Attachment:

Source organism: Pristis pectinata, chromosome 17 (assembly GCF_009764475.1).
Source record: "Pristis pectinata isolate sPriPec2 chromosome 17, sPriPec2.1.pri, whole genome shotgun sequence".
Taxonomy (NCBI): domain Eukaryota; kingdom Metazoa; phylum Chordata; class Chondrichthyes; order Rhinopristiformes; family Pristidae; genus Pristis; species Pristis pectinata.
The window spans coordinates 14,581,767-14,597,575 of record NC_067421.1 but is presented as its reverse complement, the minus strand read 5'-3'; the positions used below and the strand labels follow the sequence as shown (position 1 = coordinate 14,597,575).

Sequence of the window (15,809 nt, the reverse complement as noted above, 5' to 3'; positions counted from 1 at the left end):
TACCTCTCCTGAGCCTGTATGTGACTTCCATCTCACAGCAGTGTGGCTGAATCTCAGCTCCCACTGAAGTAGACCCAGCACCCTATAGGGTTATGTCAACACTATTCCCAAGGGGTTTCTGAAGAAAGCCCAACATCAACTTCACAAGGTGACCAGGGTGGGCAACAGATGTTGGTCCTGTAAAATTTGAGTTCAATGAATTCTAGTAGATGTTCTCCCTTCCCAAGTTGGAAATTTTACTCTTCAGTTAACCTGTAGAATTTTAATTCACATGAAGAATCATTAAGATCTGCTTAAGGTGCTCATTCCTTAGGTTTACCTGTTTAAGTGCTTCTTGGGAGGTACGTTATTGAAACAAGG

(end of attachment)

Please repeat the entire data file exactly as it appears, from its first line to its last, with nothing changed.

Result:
Source organism: Pristis pectinata, chromosome 17 (assembly GCF_009764475.1).
Source record: "Pristis pectinata isolate sPriPec2 chromosome 17, sPriPec2.1.pri, whole genome shotgun sequence".
Taxonomy (NCBI): domain Eukaryota; kingdom Metazoa; phylum Chordata; class Chondrichthyes; order Rhinopristiformes; family Pristidae; genus Pristis; species Pristis pectinata.
The window spans coordinates 14,581,767-14,597,575 of record NC_067421.1 but is presented as its reverse complement, the minus strand read 5'-3'; the positions used below and the strand labels follow the sequence as shown (position 1 = coordinate 14,597,575).

Sequence of the window (15,809 nt, the reverse complement as noted above, 5' to 3'; positions counted from 1 at the left end):
TACCTCTCCTGAGCCTGTATGTGACTTCCATCTCACAGCAGTGTGGCTGAATCTCAGCTCCCACTGAAGTAGACCCAGCACCCTATAGGGTTATGTCAACACTATTCCCAAGGGGTTTCTGAAGAAAGCCCAACATCAACTTCACAAGGTGACCAGGGTGGGCAACAGATGTTGGTCCTGTAAAATTTGAGTTCAATGAATTCTAGTAGATGTTCTCCCTTCCCAAGTTGGAAATTTTACTCTTCAGTTAACCTGTAGAATTTTAATTCACATGAAGAATCATTAAGATCTGCTTAAGGTGCTCATTCCTTAGGTTTACCTGTTTAAGTGCTTCTTGGGAGGTACGTTATTGAAACAAGG